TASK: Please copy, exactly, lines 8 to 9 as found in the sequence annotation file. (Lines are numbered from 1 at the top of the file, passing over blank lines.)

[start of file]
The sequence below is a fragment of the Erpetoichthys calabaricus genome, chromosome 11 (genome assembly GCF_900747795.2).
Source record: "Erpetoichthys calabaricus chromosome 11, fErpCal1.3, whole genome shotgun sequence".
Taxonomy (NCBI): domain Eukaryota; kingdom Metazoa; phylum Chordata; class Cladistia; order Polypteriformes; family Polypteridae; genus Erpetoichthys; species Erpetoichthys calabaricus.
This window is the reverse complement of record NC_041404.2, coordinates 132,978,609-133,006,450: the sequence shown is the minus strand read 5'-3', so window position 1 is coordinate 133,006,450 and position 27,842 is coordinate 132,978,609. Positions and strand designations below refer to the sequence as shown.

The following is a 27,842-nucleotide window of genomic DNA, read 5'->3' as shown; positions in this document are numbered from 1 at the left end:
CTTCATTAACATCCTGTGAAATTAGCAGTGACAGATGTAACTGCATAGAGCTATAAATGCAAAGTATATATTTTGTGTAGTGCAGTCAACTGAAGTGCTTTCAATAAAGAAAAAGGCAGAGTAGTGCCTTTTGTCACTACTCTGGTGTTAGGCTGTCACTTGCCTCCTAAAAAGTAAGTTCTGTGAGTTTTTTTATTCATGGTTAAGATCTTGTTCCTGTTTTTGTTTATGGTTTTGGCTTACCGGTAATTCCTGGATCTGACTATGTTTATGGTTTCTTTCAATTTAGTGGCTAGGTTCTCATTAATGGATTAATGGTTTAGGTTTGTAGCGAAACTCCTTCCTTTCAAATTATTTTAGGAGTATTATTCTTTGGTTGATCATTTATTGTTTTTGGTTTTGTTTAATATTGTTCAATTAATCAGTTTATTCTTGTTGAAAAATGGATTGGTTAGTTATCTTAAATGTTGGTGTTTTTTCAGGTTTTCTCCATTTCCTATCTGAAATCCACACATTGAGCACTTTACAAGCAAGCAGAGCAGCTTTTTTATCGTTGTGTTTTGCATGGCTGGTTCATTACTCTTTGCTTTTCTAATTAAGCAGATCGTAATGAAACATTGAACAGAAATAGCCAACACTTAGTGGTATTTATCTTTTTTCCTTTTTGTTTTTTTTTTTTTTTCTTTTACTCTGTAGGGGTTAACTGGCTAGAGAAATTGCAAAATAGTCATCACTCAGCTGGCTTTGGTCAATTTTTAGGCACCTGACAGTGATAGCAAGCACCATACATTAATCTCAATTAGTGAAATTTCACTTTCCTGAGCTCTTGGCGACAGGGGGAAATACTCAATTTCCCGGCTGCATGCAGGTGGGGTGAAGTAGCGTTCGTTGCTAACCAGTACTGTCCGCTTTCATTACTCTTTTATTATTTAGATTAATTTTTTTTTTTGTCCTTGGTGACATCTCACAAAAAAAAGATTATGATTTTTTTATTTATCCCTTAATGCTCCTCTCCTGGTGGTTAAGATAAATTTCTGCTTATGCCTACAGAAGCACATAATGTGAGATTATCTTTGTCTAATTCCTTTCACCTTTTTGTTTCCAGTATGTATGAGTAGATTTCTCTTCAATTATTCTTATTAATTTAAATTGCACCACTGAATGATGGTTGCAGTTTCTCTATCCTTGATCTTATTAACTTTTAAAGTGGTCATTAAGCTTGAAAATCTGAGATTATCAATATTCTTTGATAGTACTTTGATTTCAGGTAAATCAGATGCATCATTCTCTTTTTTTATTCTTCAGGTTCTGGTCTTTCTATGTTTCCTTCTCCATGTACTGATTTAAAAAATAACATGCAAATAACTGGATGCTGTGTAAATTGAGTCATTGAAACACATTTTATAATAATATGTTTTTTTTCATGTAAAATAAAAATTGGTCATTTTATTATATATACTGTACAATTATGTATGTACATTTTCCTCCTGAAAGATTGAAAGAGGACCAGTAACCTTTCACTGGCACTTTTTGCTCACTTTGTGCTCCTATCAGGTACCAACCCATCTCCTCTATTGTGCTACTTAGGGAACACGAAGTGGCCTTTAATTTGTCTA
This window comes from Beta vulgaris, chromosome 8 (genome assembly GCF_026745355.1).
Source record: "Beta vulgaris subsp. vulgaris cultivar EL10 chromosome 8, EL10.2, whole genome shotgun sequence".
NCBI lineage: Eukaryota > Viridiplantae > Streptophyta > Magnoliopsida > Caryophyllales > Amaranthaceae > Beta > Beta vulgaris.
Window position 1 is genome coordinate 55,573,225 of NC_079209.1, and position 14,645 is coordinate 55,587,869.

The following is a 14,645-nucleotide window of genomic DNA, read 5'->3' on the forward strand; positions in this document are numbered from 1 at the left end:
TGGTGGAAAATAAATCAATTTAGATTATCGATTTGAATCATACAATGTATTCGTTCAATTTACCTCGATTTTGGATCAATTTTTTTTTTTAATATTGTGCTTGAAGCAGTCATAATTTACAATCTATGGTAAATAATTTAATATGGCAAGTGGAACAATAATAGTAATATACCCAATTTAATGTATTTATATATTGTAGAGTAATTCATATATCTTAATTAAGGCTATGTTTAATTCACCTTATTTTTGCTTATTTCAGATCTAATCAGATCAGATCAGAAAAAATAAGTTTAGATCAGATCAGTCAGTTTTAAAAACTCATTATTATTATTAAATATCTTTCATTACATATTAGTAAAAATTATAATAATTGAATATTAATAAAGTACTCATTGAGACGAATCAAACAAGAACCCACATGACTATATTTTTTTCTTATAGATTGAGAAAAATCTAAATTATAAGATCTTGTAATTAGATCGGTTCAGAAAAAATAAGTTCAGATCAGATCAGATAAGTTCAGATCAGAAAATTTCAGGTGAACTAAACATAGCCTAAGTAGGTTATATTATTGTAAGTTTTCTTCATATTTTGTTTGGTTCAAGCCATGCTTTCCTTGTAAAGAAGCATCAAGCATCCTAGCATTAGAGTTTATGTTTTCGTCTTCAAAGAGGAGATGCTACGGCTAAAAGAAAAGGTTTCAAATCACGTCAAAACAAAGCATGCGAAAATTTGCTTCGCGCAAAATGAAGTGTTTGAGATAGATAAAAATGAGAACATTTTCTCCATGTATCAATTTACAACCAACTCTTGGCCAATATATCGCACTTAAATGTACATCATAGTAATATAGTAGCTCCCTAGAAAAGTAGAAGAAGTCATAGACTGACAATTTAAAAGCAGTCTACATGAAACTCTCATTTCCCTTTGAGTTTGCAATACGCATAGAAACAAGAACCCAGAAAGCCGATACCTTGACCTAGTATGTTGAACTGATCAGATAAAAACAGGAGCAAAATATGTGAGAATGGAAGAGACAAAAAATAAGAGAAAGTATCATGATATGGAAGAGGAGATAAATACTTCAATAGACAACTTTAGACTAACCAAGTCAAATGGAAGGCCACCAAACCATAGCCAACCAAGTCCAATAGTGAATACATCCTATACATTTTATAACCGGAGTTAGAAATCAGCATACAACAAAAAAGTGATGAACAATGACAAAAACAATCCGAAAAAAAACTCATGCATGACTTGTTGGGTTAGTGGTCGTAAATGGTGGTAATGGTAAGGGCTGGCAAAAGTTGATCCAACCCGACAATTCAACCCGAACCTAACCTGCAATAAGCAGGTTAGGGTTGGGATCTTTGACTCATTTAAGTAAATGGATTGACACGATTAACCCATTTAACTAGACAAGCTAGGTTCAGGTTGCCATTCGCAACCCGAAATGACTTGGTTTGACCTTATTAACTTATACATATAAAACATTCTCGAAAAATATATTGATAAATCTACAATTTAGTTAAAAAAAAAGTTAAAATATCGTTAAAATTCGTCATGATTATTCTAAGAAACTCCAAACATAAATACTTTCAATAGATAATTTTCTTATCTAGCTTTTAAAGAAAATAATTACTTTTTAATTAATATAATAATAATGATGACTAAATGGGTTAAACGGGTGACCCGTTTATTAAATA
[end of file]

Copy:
Source record: "Beta vulgaris subsp. vulgaris cultivar EL10 chromosome 8, EL10.2, whole genome shotgun sequence".
NCBI lineage: Eukaryota > Viridiplantae > Streptophyta > Magnoliopsida > Caryophyllales > Amaranthaceae > Beta > Beta vulgaris.